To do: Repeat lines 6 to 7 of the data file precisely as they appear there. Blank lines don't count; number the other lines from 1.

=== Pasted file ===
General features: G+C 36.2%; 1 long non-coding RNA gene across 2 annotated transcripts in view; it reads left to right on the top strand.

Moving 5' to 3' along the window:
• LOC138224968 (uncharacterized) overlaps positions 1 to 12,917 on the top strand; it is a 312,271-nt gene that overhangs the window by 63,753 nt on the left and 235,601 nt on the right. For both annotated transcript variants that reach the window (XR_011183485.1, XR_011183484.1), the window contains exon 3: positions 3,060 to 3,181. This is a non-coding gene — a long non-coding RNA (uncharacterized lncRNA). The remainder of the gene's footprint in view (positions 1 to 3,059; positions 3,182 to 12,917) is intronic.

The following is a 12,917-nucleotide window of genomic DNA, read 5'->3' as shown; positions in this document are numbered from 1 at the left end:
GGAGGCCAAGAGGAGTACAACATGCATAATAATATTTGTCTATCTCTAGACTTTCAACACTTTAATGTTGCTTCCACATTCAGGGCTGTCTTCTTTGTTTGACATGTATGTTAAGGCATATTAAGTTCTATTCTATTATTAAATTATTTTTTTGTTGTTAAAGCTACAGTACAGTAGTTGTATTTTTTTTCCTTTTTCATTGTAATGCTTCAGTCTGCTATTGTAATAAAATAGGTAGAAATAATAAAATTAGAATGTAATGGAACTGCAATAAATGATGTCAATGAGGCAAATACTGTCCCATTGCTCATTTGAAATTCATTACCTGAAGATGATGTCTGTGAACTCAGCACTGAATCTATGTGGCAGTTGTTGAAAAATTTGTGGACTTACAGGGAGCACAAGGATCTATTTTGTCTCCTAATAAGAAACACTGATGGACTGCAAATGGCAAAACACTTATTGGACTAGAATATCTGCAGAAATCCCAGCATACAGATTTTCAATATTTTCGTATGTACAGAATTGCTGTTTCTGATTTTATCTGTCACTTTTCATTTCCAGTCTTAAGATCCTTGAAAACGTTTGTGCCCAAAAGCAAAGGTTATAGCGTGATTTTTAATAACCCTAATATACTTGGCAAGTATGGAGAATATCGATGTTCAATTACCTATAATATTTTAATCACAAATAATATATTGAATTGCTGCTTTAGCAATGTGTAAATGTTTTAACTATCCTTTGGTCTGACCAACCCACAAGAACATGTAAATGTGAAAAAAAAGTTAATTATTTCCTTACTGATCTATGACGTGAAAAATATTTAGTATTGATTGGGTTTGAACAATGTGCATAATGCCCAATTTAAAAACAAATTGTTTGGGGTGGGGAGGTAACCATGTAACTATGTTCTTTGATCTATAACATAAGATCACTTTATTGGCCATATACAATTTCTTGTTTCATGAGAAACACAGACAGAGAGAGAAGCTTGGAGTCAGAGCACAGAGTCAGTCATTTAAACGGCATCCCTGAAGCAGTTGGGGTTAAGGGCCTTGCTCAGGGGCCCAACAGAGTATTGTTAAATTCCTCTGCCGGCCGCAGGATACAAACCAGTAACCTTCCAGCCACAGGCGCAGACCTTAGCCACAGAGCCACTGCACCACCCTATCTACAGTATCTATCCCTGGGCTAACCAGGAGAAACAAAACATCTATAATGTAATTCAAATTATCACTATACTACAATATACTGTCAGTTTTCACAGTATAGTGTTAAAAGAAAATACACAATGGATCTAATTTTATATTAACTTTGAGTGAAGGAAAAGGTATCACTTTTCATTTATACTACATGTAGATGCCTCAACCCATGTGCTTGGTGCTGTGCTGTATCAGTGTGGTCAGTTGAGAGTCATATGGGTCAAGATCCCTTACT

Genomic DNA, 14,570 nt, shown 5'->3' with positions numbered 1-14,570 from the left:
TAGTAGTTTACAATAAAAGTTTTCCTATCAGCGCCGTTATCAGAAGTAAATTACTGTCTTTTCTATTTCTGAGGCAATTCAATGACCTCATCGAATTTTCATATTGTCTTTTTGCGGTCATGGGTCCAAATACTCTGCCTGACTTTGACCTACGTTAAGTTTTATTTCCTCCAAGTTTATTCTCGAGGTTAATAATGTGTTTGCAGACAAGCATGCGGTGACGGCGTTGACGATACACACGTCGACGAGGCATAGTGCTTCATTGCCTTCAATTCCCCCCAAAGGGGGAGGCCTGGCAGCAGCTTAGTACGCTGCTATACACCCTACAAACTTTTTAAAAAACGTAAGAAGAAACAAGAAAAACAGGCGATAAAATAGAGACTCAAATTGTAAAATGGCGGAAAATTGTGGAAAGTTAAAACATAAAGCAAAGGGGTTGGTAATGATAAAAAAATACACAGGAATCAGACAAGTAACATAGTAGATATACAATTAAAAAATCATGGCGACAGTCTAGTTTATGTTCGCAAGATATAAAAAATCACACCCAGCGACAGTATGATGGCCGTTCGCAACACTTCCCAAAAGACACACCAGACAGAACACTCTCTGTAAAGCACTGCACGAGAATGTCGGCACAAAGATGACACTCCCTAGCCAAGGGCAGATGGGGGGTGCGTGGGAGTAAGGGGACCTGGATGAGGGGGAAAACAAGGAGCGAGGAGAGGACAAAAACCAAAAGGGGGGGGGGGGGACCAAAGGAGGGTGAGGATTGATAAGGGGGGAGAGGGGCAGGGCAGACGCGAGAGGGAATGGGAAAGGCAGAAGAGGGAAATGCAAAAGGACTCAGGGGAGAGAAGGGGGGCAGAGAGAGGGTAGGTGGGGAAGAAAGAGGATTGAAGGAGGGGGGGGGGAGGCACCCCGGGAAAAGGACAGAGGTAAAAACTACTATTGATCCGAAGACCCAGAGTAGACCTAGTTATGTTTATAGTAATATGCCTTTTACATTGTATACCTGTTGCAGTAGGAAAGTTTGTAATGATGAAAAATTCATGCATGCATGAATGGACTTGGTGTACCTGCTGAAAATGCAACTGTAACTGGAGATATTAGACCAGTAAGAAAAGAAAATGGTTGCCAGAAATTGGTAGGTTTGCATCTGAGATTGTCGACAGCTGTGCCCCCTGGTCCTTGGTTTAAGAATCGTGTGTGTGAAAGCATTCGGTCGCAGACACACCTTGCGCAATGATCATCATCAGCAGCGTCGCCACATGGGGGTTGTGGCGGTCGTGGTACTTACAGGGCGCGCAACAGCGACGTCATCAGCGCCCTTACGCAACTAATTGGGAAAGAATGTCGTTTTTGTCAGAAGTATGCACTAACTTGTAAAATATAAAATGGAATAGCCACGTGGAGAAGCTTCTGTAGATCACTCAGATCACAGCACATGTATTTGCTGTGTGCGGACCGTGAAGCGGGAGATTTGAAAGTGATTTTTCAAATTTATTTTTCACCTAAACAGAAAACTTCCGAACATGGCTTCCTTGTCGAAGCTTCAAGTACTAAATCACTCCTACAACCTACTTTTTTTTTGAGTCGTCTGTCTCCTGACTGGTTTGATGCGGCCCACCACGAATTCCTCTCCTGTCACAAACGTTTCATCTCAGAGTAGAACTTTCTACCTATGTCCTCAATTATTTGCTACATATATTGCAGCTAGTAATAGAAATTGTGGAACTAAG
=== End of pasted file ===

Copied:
Genomic DNA, 14,570 nt, shown 5'->3' with positions numbered 1-14,570 from the left:
TAGTAGTTTACAATAAAAGTTTTCCTATCAGCGCCGTTATCAGAAGTAAATTACTGTCTTTTCTATTTCTGAGGCAATTCAATGACCTCATCGAATTTTCATATTGTCTTTTTGCGGTCATGGGTCCAAATACTCTGCCTGACTTTGACCTACGTTAAGTTTTATTTCCTCCAAGTTTATTCTCGAGGTTAATAATGTGTTTGCAGACAAGCATGCGGTGACGGCGTTGACGATACACACGTCGACGAGGCATAGTGCTTCATTGCCTTCAATTCCCCCCAAAGGGGGAGGCCTGGCAGCAGCTTAGTACGCTGCTATACACCCTACAAACTTTTTAAAAAACGTAAGAAGAAACAAGAAAAACAGGCGATAAAATAGAGACTCAAATTGTAAAATGGCGGAAAATTGTGGAAAGTTAAAACATAAAGCAAAGGGGTTGGTAATGATAAAAAAATACACAGGAATCAGACAAGTAACATAGTAGATATACAATTAAAAAATCATGGCGACAGTCTAGTTTATGTTCGCAAGATATAAAAAATCACACCCAGCGACAGTATGATGGCCGTTCGCAACACTTCCCAAAAGACACACCAGACAGAACACTCTCTGTAAAGCACTGCACGAGAATGTCGGCACAAAGATGACACTCCCTAGCCAAGGGCAGATGGGGGGTGCGTGGGAGTAAGGGGACCTGGATGAGGGGGAAAACAAGGAGCGAGGAGAGGACAAAAACCAAAAGGGGGGGGGGGGGACCAAAGGAGGGTGAGGATTGATAAGGGGGGAGAGGGGCAGGGCAGACGCGAGAGGGAATGGGAAAGGCAGAAGAGGGAAATGCAAAAGGACTCAGGGGAGAGAAGGGGGGCAGAGAGAGGGTAGGTGGGGAAGAAAGAGGATTGAAGGAGGGGGGGGGGAGGCACCCCGGGAAAAGGACAGAGGTAAAAACTACTATTGATCCGAAGACCCAGAGTAGACCTAGTTATGTTTATAGTAATATGCCTTTTACATTGTATACCTGTTGCAGTAGGAAAGTTTGTAATGATGAAAAATTCATGCATGCATGAATGGACTTGGTGTACCTGCTGAAAATGCAACTGTAACTGGAGATATTAGACCAGTAAGAAAAGAAAATGGTTGCCAGAAATTGGTAGGTTTGCATCTGAGATTGTCGACAGCTGTGCCCCCTGGTCCTTGGTTTAAGAATCGTGTGTGTGAAAGCATTCGGTCGCAGACACACCTTGCGCAATGATCATCATCAGCAGCGTCGCCACATGGGGGTTGTGGCGGTCGTGGTACTTACAGGGCGCGCAACAGCGACGTCATCAGCGCCCTTACGCAACTAATTGGGAAAGAATGTCGTTTTTGTCAGAAGTATGCACTAACTTGTAAAATATAAAATGGAATAGCCACGTGGAGAAGCTTCTGTAGATCACTCAGATCACAGCACATGTATTTGCTGTGTGCGGACCGTGAAGCGGGAGATTTGAAAGTGATTTTTCAAATTTATTTTTCACCTAAACAGAAAACTTCCGAACATGGCTTCCTTGTCGAAGCTTCAAGTACTAAATCACTCCTACAACCTACTTTTTTTTTGAGTCGTCTGTCTCCTGACTGGTTTGATGCGGCCCACCACGAATTCCTCTCCTGTCACAAACGTTTCATCTCAGAGTAGAACTTTCTACCTATGTCCTCAATTATTTGCTACATATATTGCAGCTAGTAATAGAAATTGTGGAACTAAG